There was just one problem with this supremely entertaining pantomime and it persisted right until the end, no matter how witty the script, how exuberant the musical performances and how charismatic Paul O’Grady’s alter-ego, Lily Savage, as Widow Twankey. It was the cold draft in the O2’s pop-up theatre and as problems go, it was no trifling matter given London’s recent sub-zero temperatures.
While the sets got sparklier, the costumes spanglier and the special effects more spectacular – the flying carpet scene was a magical sight to behold - the audience shivered in their hats and coats and rushed towards the weak fan heaters on the sides of the tent-like theatre in the intermission. It wasn’t just the audience that suffered. “You think you’re cold?” O’Grady quipped at the audience, heroically incorporating his sniffles into the show.
It seemed like a crime against a near-perfect pantomime to have something as prosaic as the temperature marring it. In the finest tradition of ‘crossover’ entertainment, Aladdin was perfectly tailored children’s entertainment that didn’t sacrifice any of its adult wit and arch intelligence.
Lily Savage provided much of the latter. Sashaying onto the stage as a woman come down in the world, seeing to other people’s dirty laundry in an ‘Old Peking’ laundrette, she embarked on a mini stand-up routine, sniping about ‘that’ café down the road that was so good at tax avoidance, and later, of Boris Johnson’s underpants and “chillaxing”.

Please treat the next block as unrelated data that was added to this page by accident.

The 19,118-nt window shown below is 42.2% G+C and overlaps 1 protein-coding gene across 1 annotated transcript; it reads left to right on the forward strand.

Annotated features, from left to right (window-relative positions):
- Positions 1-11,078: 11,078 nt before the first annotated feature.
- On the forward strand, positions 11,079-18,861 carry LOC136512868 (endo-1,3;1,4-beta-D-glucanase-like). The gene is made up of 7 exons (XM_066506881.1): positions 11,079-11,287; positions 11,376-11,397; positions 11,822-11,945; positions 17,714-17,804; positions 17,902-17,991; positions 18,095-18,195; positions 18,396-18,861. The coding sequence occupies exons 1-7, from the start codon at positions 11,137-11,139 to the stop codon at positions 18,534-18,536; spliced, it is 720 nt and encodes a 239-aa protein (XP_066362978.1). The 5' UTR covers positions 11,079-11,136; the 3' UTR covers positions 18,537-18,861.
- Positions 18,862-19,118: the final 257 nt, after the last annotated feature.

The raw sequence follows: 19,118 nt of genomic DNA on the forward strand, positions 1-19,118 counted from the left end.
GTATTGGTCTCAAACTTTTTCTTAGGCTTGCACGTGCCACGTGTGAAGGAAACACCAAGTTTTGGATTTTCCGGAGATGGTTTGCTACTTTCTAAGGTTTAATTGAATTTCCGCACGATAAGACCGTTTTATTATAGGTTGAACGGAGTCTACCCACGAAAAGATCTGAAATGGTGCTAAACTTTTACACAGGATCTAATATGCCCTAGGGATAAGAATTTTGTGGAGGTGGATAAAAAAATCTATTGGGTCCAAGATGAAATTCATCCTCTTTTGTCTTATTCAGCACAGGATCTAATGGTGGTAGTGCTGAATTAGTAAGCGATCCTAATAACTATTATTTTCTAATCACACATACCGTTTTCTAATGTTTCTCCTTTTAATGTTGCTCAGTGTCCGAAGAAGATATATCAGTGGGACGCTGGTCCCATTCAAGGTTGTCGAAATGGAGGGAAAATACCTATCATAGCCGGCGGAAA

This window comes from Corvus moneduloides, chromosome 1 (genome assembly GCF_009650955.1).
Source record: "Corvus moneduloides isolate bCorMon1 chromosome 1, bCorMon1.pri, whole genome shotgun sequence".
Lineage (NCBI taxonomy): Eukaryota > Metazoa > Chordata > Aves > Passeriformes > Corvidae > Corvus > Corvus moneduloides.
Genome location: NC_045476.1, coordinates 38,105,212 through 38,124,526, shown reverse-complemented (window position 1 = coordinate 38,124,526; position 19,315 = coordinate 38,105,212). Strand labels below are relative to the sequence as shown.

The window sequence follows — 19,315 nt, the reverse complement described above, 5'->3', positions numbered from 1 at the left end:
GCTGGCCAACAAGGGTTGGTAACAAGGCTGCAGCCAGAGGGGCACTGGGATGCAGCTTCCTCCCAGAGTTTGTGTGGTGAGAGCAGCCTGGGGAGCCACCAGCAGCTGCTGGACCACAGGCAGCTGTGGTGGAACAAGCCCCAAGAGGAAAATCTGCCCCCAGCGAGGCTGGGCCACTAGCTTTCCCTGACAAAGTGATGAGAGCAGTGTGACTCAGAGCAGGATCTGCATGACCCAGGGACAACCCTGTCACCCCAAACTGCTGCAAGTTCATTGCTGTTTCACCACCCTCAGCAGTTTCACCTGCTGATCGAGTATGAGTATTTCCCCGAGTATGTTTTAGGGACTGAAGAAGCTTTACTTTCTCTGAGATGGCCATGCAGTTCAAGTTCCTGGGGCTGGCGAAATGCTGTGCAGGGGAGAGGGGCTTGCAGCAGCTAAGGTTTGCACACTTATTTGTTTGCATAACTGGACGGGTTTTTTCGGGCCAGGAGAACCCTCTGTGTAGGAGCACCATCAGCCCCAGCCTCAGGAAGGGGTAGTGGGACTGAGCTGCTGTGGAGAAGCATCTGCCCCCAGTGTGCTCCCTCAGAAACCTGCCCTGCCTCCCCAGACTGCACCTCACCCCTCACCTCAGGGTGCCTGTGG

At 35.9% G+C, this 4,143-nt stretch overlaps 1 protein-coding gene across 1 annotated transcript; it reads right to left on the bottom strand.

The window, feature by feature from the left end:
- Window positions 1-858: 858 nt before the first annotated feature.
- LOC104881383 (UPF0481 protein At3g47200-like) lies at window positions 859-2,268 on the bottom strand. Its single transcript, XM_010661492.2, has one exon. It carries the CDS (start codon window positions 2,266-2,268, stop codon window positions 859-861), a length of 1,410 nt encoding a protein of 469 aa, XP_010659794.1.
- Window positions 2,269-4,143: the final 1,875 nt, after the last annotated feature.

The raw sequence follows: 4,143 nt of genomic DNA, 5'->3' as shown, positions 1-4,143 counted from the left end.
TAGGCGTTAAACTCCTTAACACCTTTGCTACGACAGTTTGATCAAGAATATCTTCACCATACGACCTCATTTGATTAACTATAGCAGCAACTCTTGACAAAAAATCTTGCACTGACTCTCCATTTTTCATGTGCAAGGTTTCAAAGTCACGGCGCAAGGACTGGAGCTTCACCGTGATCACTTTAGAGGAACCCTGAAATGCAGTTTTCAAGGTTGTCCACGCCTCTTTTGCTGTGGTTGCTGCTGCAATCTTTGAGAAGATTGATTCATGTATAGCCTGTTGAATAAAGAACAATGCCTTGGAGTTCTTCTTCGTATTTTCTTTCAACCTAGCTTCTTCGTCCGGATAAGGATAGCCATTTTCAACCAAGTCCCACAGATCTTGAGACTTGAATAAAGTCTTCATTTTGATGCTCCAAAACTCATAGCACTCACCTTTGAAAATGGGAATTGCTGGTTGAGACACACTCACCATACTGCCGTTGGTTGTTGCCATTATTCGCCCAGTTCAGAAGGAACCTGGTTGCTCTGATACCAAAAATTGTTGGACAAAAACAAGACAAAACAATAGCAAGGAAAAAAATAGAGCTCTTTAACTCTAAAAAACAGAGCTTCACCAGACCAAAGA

When Aladdin came on stage and promptly followed pantomime protocol by saying “Oh no you don’t”, encouraging the audience to join in, Lily Savage rolled her eyes. “Do we have to go through this?” she said, before conceding “Oh yes I do.”
While Jon Lee – a member of the former pop band, S Club 7 - played the lead role straight, with no hint of knowingness, the strength of his performance lay in his singing voice.
The show was produced by Michael Rose Limited, (responsible for Oliver! and Jesus Christ Superstar) and it had the distinct air of musical theatre, helped by the live orchestra and some stand-out supporting performances including that of Issy van Randwyck’s as the limelight-grabbing genie.
Panto tropes were still there - the comic grotesques, the audience participation – but in gentle, and genteel, forms. The venue stayed cold but by the end, the ratio of pleasure and pain had tipped in the show’s favour. Even numbed feet couldn’t take away from its verve.Reuse content